Information Skills Training Sessions Jan – Mar 2017

The Library offers a range of free training sessions to meet your needs, from how to use databases to find the resources you need, preparing you for a systematic review, to helping you create a professional social media presence.

Dates are below, see our information skills training page for full details. Please contact to book.

*New* Using Twitter for Promotions

You will learn how to use Twitter for promotional purposes, find out about useful Twitter functions and tools such as Hootsuite and Storify.
Recommended for: Useful for anyone involved in a team or department Twitter account, or thinking of creating one.
Requirements: Users should be familiar with Twitter, as there will be a hands on element to the session.
Mon 13th Feb 12.00 – 13.30

Finding the evidence: databases and search skills

Searching databases using Ebscohost
Wed 25th Jan 12.00 – 13.00
Tues 7th Mar 12.00 – 13.00

Searching databases using OvidSP
Mon 23rd Jan – 10.00 – 11.30
Mon 20th Feb – 11.00 – 12.30
Tues 21st Mar – 14.00 – 15.30

Evidence based healthcare resources
Tues 24th Jan 11.00 – 12.30
Tues 21st Feb 11.00 – 12.30
Mon 20th Mar 11.00 – 12.30

Searching NHS databases
Tues 17th Jan 14.00-15.30
Thurs 9th Feb 11.00-12.30
Thurs 23rd Feb 10.00-11.30
Tues 7th Mar 10.00 – 11.30
Thurs 23rd Mar 14.00 – 15.30

Managing information and critical appraisal

Introduction to critical appraisal
Thurs 16th Mar 10.30 – 12.00

Keeping up to date
Weds 15th Feb 12.30 – 14.00

Citation metrics – an overview
Thurs 23rd Feb 12.00-13.00

Systematic Reviews – Finding and managing the evidence
Weds 18th Jan 13.00-16.00
Tues 21st Feb 13.00-16.00
Thurs 23rd Mar 10.00- 13.00

Email: to arrange a time

Getting Started with Twitter
Fri 27th Jan 12.00 – 13.30

Personalized training

If you cannot make any of the times, we are happy to arrange sessions for either individual or larger groups depending on your needs. To organize a bespoke session please email us at


Making the most of your Winter Break

This week we have a guest post by DrRosie MacLachlan, Lecturer in Learning Development


You’ve reached the end of a very busy term, and are looking forward to some much needed rest and relaxation. But for many courses, January means not just short-lived resolutions and depleted bank balances, but also assessment deadlines and exams. So how can you make the most of the winter break, taking well-deserved time off to recharge, while also making sure you come back ready to smash those January deadlines? Here are some top tips that we think may help:

Think about your environment

After several hectic months, you may feel you’ve finally settled into an effective study routine. Maybe you’ve found your perfect library desk – distraction-free, and not too noisy – or achieved domestic harmony with housemates keeping you well fed during study sessions. Suddenly, at the end of term, everything changes. If you’re going to be elsewhere during the holidays, don’t let the new environment disrupt your flow; make sure you take some time to think about where you can study. Even if you’re only staying somewhere for a couple of days, choose a space and make it your study zone. Find a table you can work at with no distractions, whether in a local coffee shop or a corner of your bedroom, and train yourself to associate this space with work.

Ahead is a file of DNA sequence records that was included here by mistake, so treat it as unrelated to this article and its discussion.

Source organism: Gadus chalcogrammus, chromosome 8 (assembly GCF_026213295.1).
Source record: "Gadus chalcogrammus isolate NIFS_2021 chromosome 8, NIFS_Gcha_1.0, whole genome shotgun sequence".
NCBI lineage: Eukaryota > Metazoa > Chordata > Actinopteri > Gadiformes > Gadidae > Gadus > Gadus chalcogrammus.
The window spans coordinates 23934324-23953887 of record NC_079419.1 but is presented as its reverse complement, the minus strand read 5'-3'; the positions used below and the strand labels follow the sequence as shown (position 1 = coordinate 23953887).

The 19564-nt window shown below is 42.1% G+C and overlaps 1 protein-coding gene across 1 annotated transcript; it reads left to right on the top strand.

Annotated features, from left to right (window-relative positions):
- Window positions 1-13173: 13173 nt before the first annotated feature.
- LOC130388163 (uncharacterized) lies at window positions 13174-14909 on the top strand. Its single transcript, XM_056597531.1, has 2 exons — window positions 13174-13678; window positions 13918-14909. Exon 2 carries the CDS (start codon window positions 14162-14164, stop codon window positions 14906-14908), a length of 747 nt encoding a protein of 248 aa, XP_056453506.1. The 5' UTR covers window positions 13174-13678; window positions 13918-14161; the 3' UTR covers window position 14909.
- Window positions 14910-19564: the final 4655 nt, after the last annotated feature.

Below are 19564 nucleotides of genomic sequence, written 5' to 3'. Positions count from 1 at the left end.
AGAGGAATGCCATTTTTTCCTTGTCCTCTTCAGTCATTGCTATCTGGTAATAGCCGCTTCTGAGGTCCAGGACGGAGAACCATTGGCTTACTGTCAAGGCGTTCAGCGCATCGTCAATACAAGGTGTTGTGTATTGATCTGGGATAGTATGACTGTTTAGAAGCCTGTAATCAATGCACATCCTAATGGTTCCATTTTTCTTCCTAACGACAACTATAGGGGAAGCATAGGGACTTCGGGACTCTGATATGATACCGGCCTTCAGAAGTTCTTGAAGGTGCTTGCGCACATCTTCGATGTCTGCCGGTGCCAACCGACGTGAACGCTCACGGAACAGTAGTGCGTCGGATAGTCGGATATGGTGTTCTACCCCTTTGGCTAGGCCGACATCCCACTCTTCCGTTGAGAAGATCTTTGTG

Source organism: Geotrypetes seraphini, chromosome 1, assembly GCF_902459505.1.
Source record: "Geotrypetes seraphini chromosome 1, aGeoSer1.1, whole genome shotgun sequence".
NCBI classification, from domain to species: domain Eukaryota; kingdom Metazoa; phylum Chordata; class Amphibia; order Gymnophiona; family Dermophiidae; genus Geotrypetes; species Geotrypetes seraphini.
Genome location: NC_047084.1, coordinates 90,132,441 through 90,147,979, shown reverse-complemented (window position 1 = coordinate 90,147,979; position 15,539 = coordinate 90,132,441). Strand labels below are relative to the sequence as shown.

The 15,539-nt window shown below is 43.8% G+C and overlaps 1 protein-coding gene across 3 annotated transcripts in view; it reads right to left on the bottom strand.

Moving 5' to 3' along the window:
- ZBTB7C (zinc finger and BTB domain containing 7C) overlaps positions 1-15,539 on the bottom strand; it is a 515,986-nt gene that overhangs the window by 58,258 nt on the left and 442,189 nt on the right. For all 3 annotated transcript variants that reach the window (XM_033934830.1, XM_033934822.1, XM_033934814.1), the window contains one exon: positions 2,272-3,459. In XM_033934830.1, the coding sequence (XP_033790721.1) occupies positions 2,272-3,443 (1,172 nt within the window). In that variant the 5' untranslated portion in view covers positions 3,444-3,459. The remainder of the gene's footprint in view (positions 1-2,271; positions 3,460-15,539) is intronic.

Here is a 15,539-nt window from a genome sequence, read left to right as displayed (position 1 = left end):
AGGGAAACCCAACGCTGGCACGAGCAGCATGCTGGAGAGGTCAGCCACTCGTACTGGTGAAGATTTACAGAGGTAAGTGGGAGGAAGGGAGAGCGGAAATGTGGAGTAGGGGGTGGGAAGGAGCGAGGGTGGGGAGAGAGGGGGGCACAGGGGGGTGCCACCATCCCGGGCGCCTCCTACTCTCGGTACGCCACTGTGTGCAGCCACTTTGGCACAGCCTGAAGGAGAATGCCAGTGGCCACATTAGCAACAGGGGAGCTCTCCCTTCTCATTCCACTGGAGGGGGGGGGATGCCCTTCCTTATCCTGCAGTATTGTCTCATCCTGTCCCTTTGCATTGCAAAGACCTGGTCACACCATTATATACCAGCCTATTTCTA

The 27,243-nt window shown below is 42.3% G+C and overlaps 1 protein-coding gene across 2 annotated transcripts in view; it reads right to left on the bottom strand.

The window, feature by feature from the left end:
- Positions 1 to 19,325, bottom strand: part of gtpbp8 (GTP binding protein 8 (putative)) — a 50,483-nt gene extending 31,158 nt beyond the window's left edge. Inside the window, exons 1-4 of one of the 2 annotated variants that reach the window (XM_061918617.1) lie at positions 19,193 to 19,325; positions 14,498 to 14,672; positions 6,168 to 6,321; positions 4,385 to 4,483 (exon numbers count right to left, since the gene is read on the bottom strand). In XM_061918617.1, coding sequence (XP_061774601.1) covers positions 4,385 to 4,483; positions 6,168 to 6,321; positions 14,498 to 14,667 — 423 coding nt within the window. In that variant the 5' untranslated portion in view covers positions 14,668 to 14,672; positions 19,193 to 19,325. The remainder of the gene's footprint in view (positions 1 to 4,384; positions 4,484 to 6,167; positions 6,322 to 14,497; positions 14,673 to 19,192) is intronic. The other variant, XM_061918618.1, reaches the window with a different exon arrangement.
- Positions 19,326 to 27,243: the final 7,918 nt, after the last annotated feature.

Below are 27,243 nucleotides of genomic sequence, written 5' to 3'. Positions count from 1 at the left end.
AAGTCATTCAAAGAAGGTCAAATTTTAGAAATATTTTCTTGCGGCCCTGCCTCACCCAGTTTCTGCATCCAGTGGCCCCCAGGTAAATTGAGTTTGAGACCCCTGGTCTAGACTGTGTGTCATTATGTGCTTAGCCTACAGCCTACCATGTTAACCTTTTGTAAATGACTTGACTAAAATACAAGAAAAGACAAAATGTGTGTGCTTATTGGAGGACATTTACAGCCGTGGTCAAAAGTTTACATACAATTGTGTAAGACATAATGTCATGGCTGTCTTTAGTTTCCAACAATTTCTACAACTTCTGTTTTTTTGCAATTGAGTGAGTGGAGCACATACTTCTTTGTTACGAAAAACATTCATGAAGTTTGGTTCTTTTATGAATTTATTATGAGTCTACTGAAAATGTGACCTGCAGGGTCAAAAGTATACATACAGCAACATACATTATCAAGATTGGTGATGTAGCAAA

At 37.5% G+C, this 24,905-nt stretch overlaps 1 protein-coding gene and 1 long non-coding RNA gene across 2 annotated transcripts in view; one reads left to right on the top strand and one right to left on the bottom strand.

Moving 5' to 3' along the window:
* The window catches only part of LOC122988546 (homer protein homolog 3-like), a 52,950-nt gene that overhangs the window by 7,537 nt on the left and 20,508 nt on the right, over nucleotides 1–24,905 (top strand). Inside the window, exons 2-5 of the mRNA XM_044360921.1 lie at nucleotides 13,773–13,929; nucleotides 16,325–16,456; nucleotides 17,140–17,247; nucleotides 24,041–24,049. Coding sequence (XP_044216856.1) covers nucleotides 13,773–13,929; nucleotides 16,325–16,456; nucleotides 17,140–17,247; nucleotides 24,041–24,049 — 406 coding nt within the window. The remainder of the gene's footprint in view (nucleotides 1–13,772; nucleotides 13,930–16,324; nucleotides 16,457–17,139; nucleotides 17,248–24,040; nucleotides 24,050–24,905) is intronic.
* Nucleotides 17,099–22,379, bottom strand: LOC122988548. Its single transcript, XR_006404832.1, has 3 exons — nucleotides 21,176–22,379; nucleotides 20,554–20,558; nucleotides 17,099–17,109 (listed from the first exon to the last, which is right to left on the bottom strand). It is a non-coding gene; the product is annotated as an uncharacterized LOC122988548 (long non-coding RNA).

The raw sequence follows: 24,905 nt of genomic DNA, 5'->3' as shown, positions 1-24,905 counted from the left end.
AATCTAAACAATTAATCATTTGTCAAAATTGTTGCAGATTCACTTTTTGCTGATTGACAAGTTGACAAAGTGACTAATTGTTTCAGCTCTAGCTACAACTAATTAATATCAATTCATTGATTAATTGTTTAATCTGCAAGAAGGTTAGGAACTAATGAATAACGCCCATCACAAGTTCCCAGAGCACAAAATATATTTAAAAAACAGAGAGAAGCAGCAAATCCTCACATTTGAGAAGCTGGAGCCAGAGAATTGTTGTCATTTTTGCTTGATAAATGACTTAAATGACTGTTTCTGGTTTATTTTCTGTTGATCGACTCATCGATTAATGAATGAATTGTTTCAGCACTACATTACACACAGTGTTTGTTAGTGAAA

Library Tip: The Library is closed from Friday 23 December 3pm and re-open Monday 2 Jan 9am-9pm (self-service). Computer rooms are accessible throughout this period with a valid ID card.

Make a plan

Let’s be honest, this really has been a busy term. You probably don’t remember everything you’ve heard in every lecture, and the temptation for studying over the holiday may be to plunge straight back into those notes. However, you’ll find you can study much more effectively if you use the extra time to take a step back and consider the long view. How do topics you’ve studied this term connect to each other? Where are there gaps in your knowledge, and can you best fill them? Use your first study sessions of the holidays to review what you’ve achieved so far, and be strategic about what you need to cover next: study smarter, not harder.

Library Tip: For help in organising your study time check out Exam & Essay Survival Hacks book display. Our Wakelet also links to the catalogue records for the books.

Reduce distractions

For lots of people, this time of year is all about catching up with old friends – and renewing family tensions. While you may not be able to control any noisy relatives staying in your house (see tip 1, about finding a good study environment), just as many social distractions are likely to come from your tablet or smart phone. Having a productive break is all about achieving balance: spend time with those you love, and spread the online cheer, but make sure you can focus when you need to. If you struggle with online distractions, programs like Cold Turkey and FocusMe allow you to block certain sites and notifications for a set period of time – turn them on for an hour’s study, and then reward yourself with 15 minutes of social media.

Library Tip:  MBBS student and Learning Advcocate Ele Clancey tried the Forest: Stay Focus app and recommends it as a way of keeping focussed.

Make the most of those around you

If you do have a full house this holiday season, make the most of it. For those preparing written assignments over the break, getting your ideas down in words can be made much easier by first talking them through with someone. This doesn’t need to be someone who knows much about the topic at hand, just someone who is prepared to listen to what you say, and question you on anything that isn’t clear. Equally, if you need to revise for a multiple choice exam, prepare flashcards with all your key definitions and ask somebody else to test you on them. So, next time somebody at home politely asks how your course is going, grab them!


Finally, make sure you do take time to relax over the next few weeks. Holidays are great for spending time with loved ones, and if you have something special planned give yourself time to switch off and enjoy it. Remember too that short mid-winter days affect energy levels – it’s important to listen to your body and rest when you need it. Make sure you spend some time outside during daylight every day, and don’t forget that (much as we may hate to admit it) there’s life outside your course and St George’s.

Dr Rosie McLachlan runs the Academic Skills Centre in the Library Foyer

The Academic Skills Centre drop in is now closed for Christmas, and will re-open on Monday 9th January.

Please email Rosie at for a booked appointment or alternative support during this period.

The most up-to-date information will be available on (login required) – search for Study+